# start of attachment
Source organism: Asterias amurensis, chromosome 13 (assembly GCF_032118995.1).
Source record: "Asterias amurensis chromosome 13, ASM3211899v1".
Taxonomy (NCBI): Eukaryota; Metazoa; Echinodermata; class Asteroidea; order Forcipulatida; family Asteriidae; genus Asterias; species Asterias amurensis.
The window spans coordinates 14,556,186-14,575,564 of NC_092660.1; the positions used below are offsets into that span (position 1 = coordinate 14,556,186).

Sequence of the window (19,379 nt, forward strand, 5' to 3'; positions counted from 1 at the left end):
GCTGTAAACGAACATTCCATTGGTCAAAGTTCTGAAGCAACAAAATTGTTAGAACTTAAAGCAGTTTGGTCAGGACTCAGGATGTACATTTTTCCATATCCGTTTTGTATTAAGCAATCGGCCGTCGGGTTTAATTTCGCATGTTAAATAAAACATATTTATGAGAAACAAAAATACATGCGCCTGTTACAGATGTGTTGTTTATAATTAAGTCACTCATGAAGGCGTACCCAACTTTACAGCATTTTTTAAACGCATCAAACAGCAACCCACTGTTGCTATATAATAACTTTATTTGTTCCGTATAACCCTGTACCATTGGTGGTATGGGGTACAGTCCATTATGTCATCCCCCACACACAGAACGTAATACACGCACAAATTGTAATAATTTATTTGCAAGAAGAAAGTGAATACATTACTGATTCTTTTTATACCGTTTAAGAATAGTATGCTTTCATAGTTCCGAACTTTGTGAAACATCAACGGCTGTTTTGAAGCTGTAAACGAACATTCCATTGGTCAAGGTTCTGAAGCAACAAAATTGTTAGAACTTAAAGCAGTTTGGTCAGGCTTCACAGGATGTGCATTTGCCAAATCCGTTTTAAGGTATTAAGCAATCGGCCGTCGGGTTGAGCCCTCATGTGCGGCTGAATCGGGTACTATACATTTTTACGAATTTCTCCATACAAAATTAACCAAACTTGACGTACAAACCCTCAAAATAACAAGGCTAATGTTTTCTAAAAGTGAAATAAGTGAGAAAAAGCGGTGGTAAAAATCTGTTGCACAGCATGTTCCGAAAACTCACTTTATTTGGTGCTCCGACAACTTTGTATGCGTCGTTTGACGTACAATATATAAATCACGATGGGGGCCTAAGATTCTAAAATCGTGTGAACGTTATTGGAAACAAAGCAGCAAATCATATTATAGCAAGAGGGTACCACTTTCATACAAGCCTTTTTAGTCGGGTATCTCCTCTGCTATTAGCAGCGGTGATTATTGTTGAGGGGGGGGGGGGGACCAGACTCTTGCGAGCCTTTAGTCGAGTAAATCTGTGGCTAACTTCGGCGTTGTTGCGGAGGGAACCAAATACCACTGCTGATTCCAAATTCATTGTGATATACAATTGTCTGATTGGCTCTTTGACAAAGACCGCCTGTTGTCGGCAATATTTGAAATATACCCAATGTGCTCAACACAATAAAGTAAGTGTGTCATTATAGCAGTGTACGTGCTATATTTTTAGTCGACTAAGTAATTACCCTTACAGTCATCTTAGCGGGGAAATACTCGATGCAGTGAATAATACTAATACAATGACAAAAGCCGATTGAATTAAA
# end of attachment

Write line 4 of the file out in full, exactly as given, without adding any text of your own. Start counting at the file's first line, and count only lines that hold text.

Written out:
The window spans coordinates 14,556,186-14,575,564 of NC_092660.1; the positions used below are offsets into that span (position 1 = coordinate 14,556,186).